For children aged 10 years and over, a child-report depression inventory was administered, including nine questions addressing such issues as how often the child feels sad or blue; how often the child feels tired; how often lonely; and so forth. Summing the scores yielded a depression score that ranges from 0 to 14.
Socioeconomic variables include the parent's income, the mother's education and employment status, and the parents self-reported race/ethnicity. A rich set of insurance variables were available, including dummy variables for whether the child had insurance, whether the child was covered by Medicaid, whether the parents had private insurance or government insurance (as opposed to no insurance), whether the parents were in an HMO, and whether prior authorization was required for a mental health visit. Variables for both the child's insurance status and the parents insurance status were included in the regressions because many children for whom no insurance was reported were in fact covered under their parents' policy.
Because schools are important in the identification, referral, and even treatment, it would be useful to have data on what kinds of mental health programs, if any, are in place in the child's school. Unfortunately, no such data are available in this data set. A single question on whether the child attends private or public school was asked, and is included here as a possible confounder of the socioeconomic variables.
Demographic characteristics of the child and household include the number of children and the number of adults in the household to control for the amount of time and financial resources available for specialty help-seeking. Whether the father was present in the household was included to control for possible gender-based differences in attitudes toward mental health treatment. Since both income and the number of adults in the household are independently controlled, the effect of the “father present” variable should indicate such preference effects, rather than a relaxation of resource constraints. Dummy variables were included for whether the child was a middle, youngest, or only child (oldest, but not only, child being the reference category).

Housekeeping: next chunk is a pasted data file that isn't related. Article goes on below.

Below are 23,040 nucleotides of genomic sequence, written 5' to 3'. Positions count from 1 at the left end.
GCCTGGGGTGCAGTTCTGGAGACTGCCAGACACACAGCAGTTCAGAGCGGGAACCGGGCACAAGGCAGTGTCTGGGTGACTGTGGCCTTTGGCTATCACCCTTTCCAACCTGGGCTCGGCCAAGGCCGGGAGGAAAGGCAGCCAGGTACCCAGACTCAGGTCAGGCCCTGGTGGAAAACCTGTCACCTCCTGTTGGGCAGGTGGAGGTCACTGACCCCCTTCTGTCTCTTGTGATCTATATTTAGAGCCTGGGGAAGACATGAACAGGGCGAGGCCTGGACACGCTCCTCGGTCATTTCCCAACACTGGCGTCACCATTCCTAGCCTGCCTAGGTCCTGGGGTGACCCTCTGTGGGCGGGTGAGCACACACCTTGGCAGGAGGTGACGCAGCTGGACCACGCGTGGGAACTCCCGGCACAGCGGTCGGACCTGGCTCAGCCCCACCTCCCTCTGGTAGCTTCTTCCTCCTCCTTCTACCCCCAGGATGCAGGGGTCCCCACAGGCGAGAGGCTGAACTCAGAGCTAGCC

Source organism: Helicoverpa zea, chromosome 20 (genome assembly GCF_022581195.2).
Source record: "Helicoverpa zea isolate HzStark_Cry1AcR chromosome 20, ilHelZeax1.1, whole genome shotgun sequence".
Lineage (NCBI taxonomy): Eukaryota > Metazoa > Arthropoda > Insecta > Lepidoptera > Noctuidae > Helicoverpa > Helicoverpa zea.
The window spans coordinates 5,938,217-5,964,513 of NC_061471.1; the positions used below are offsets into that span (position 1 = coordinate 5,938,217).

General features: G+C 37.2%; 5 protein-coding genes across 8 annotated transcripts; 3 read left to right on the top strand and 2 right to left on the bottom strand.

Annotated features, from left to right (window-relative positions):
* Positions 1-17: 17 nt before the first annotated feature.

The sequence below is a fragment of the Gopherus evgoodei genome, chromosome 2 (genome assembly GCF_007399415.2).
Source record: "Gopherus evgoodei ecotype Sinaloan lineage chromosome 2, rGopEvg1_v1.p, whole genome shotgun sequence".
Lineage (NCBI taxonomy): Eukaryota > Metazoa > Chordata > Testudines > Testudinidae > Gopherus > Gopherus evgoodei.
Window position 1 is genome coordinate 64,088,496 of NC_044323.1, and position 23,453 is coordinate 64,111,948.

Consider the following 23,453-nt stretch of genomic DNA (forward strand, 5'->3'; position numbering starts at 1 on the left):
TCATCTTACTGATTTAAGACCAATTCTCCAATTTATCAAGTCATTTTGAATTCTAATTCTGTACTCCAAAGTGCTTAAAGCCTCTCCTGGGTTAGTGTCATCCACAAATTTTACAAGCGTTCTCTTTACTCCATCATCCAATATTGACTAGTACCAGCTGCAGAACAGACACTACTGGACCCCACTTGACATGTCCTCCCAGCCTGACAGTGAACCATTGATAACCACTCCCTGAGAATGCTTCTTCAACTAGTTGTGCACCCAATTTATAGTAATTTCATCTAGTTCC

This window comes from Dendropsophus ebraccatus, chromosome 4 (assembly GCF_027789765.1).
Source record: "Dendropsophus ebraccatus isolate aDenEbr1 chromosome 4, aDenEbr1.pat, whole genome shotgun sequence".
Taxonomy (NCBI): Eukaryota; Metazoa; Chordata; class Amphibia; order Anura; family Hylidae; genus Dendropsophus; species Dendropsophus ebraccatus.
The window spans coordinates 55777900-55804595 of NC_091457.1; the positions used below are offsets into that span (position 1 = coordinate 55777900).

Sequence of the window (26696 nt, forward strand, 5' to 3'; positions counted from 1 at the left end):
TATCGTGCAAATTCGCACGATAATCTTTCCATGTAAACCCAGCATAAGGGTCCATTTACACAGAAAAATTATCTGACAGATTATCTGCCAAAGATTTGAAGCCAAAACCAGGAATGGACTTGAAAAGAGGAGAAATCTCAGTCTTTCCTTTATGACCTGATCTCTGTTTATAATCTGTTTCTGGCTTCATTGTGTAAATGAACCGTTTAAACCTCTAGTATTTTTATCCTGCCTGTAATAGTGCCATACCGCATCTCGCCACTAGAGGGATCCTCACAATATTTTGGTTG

Because parents may proactively seek specialty mental health treatment for their children in the event of major family disruption, a dummy variable was included indicating whether the child's parents had been divorced, separated, or (for a very small number) widowed since the previous interview.
Two variables were used to represent the mother's mental health history and past treatment: her average score on the Center for Epidemiologic Studies Depression (CESD) instrument over the previous three survey waves represents her recent experience of depression; and her report of whether she had ever been formally diagnosed with depression represents her experience with mental health treatment. No information was available on other mental health issues, and no mental health information of any sort was available for the father. These are not perfect measures. For example, mother's CESD score may be only loosely correlated with depression. But they are reasonably proxies for the underlying constructs and far better than not controlling for these important constructs at all.